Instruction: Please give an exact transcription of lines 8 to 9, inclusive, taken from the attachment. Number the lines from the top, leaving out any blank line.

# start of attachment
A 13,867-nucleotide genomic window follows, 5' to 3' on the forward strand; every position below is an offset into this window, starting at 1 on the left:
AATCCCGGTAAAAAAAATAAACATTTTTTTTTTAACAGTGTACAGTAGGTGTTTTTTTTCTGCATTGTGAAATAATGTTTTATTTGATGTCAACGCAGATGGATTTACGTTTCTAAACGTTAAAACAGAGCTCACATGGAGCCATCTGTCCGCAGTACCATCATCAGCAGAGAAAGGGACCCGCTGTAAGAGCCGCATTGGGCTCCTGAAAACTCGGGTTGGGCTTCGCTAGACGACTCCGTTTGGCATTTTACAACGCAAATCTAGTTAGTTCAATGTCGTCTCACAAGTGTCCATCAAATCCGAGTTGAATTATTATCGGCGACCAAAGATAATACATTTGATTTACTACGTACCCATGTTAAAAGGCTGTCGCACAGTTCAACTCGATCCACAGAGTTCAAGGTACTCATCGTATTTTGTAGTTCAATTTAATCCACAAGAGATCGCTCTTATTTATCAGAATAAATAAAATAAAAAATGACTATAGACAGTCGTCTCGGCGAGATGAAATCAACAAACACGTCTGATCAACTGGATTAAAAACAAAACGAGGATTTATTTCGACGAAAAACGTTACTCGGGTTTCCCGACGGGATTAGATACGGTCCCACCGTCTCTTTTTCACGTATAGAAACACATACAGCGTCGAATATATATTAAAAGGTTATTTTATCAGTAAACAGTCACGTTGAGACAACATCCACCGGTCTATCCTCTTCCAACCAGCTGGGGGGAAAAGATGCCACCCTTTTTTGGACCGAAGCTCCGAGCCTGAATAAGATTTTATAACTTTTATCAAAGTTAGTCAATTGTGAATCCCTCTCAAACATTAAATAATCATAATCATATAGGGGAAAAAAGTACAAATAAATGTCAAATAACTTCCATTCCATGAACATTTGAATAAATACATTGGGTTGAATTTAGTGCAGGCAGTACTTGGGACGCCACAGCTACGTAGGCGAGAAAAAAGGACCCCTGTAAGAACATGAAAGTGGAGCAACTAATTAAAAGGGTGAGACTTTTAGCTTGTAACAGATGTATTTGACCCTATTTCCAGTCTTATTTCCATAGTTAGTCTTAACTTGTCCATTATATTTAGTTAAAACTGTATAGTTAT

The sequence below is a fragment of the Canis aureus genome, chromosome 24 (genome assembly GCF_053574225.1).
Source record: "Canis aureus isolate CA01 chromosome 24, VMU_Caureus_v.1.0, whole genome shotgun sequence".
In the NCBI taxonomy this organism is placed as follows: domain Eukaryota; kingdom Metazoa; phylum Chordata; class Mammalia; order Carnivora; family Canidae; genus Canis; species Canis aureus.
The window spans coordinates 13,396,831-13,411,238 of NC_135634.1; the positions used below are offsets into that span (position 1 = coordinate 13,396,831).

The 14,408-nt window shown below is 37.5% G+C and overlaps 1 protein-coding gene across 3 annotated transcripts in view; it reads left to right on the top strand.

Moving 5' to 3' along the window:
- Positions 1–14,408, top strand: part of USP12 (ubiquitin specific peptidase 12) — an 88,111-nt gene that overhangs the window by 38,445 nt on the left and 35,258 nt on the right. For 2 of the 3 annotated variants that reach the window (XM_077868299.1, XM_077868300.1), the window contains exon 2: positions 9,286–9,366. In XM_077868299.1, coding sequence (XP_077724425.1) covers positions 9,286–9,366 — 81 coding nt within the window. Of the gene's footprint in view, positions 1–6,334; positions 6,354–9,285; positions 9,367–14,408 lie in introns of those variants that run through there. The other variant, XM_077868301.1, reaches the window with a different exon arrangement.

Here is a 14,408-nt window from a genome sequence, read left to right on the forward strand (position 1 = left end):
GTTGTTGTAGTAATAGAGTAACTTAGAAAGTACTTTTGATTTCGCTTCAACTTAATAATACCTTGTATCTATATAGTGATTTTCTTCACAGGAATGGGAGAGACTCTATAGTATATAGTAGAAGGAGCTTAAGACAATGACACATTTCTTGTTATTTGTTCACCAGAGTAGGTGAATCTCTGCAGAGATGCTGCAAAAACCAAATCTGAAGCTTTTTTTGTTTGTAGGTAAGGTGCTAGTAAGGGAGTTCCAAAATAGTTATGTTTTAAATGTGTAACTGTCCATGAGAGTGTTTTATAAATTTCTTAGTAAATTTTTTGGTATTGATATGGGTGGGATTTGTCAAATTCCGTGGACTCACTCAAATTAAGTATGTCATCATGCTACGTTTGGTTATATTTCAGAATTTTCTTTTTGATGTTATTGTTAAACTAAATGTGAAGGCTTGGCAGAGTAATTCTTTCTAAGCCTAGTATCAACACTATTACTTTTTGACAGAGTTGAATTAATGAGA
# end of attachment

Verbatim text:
Moving 5' to 3' along the window:
- Positions 1–14,408, top strand: part of USP12 (ubiquitin specific peptidase 12) — an 88,111-nt gene that overhangs the window by 38,445 nt on the left and 35,258 nt on the right. For 2 of the 3 annotated variants that reach the window (XM_077868299.1, XM_077868300.1), the window contains exon 2: positions 9,286–9,366. In XM_077868299.1, coding sequence (XP_077724425.1) covers positions 9,286–9,366 — 81 coding nt within the window. Of the gene's footprint in view, positions 1–6,334; positions 6,354–9,285; positions 9,367–14,408 lie in introns of those variants that run through there. The other variant, XM_077868301.1, reaches the window with a different exon arrangement.